[Date Prev][Date Next]   [Thread Prev][Thread Next]   [Thread Index] [Date Index] [Author Index]

Re: [Libguestfs] [PATCH libnbd 2/2] api: Implement local command with systemd socket activation.

On 9/27/19 7:28 AM, Richard W.M. Jones wrote:

+      /* We must unset CLOEXEC on the fd.  (dup2 above does this
+       * implicitly because CLOEXEC is set on the fd, not on the
+       * socket).
+       */
+      flags = fcntl (s, F_GETFD, 0);
+      if (flags == -1) {
+        perror ("fcntl: F_GETFD");

perror is not async-signal-safe.  Calling it in a child of a
potentially-multi-threaded parent is therefore prone to deadlock, if
perror() triggers a request to grab any resource that was left
locked by a different thread holding the lock but stranded by the

I suspect these sort of problems are unsolvable.  I've studied enough
customer bug reports where we've had to reverse engineer exactly how
something failed given only a slim error log to know that error
messages are always useful and I wouldn't want to remove these.
However because of the chance of deadlock, how about a deadlock-free
function that write(2)'s the message + errno to stderr?

Yes, sticking to write() is better than nothing. Open-coding an int-to-string for displying errno is doable, or bypassing strerror() and going straight for the non-portable sys_errlist[errno] lookup (if configure says sys_errlist is available) can also be used - it's a question of how nice do you want to make things, while still trying to remain safe.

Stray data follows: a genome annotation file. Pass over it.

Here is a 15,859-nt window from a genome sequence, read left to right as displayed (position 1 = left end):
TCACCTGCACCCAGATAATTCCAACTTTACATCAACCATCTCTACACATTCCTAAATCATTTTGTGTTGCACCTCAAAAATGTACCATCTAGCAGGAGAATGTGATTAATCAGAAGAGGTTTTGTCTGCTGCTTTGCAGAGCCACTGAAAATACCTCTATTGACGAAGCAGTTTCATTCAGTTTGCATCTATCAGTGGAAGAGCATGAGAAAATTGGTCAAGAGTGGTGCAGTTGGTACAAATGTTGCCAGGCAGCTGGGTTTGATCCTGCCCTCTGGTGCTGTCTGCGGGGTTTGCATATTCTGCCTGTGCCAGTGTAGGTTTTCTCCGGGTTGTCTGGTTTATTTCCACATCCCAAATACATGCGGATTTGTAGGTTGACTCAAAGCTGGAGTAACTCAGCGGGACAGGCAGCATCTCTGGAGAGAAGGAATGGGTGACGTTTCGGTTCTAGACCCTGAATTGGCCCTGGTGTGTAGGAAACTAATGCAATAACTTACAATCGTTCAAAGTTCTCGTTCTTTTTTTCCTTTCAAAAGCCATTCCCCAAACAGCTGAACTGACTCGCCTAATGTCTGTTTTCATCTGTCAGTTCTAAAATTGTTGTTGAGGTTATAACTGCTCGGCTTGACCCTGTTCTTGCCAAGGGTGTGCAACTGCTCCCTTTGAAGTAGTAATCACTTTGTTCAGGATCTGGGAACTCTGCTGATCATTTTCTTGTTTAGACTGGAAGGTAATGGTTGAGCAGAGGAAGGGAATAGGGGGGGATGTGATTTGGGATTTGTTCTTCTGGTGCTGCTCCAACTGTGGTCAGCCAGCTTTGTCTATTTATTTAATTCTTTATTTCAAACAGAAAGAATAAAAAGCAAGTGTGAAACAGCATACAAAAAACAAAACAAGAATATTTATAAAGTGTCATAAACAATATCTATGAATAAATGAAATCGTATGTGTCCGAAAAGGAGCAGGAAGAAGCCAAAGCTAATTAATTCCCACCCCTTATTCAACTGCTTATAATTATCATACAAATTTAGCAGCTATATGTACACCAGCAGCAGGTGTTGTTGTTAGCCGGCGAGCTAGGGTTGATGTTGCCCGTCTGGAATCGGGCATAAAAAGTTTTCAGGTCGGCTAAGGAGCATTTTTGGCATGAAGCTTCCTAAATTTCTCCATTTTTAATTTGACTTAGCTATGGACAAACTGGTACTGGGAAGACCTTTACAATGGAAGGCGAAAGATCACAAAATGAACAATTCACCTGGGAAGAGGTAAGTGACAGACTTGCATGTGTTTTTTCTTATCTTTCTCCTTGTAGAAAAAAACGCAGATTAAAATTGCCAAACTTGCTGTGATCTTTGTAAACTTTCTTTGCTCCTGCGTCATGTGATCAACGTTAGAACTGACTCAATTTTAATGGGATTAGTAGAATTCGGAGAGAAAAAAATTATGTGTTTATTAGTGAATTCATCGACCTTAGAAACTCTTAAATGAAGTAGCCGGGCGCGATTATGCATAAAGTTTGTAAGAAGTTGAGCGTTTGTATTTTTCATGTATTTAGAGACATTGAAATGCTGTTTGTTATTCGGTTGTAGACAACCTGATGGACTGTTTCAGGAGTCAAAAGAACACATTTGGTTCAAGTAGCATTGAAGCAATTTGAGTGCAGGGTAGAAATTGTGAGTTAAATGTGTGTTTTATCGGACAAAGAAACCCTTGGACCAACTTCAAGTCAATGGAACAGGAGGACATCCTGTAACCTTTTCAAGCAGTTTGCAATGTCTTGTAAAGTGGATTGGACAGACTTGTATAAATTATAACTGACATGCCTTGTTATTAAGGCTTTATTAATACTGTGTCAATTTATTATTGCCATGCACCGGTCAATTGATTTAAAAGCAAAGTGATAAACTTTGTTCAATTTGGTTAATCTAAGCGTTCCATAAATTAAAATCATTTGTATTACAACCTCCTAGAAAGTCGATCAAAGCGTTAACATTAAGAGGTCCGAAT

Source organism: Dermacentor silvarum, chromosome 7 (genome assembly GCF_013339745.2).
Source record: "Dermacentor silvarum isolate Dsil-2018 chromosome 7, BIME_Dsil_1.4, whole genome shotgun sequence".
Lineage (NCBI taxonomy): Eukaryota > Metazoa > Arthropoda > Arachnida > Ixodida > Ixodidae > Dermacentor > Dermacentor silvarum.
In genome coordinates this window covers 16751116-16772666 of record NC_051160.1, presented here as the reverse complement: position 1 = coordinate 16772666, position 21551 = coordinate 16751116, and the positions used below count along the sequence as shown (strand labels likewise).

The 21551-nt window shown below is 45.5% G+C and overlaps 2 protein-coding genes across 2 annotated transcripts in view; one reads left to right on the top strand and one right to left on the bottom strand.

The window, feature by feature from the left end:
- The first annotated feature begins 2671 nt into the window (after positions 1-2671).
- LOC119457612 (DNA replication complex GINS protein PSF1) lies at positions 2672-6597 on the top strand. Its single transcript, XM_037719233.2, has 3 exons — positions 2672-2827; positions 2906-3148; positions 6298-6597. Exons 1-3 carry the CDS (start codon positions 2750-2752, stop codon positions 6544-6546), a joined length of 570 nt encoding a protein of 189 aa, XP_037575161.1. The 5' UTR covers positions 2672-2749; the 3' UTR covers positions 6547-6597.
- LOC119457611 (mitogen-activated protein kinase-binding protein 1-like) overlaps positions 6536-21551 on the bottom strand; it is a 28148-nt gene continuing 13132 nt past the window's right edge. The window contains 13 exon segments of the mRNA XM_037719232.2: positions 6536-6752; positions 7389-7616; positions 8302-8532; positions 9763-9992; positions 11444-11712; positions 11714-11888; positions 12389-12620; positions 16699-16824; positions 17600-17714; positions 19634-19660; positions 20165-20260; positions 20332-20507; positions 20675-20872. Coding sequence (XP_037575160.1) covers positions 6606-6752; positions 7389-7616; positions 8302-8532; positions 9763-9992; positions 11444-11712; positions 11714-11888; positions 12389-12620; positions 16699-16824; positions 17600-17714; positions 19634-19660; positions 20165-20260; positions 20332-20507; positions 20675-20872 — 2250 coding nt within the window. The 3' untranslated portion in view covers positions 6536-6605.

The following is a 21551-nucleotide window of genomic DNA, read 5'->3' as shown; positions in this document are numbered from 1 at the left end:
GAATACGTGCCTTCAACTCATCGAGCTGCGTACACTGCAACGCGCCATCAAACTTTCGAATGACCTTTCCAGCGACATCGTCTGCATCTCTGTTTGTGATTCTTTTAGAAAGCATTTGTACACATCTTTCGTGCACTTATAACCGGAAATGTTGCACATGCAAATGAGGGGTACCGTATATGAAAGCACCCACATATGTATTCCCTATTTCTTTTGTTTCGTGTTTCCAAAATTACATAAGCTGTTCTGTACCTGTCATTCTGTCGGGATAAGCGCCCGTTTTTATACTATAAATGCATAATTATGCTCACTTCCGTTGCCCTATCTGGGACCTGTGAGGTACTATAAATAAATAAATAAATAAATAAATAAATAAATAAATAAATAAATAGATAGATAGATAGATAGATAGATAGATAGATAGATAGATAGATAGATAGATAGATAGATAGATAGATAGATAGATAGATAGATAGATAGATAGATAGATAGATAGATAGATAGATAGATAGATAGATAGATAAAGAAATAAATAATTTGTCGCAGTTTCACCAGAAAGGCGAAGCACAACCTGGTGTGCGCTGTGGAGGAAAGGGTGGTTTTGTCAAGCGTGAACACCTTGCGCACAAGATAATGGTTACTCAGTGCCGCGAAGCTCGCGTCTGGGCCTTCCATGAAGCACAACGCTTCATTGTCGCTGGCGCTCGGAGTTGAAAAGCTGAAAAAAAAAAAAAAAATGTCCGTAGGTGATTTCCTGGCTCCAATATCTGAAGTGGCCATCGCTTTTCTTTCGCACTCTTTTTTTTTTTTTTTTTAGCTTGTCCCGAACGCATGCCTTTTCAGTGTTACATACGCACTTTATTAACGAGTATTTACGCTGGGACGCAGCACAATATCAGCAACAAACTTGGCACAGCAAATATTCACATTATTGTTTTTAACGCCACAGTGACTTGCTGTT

+    snprintf (listen_pid, sizeof listen_pid, "%ld", (long) getpid ());
+    setenv ("LISTEN_PID", listen_pid, 1);
+    setenv ("LISTEN_FDS", "1", 1);

And we could use similar code here.

Yeah, if we're going to open-code a signal-safe int-to-string, we have several uses for it :)

snprintf() and setenv() are also not async-signal-safe.  Which is a
bummer, since you really don't know the child pid until in the
child. You could open-code the translation of a decimal number into
a buffer without snprintf, but you also have to figure out how to
safely put it into the environ seen by the child.  How does systemd
do it?

For setenv(), systemd does this by building a char **environ which is
passed to execve.  The code is complicated to say the least:


Can we pre-build the bulk of the replacement environ in the parent, leaving just the one entry to munge in the child? At least that way we can malloc without worries.

+    _exit (EXIT_FAILURE);

Is EXIT_FAILURE the best here, or should we consider exiting with
status 126/127 to match what other programs (sh, env, nice, nohup,
...) do when execvp() fails?

Yes (this is also a bug elsewhere).  Not sure if 126 or 127 is


Depends on the value of errno after the fact. ENOENT => 127, all others 126.

Do we document that nbd_close() may block?

We should do.  I've added it in a separate patch.

I'll have a rethink about this patch and come back with something
better in a while.


Eric Blake, Principal Software Engineer
Red Hat, Inc.           +1-919-301-3226
Virtualization:  qemu.org | libvirt.org

[Date Prev][Date Next]   [Thread Prev][Thread Next]   [Thread Index] [Date Index] [Author Index]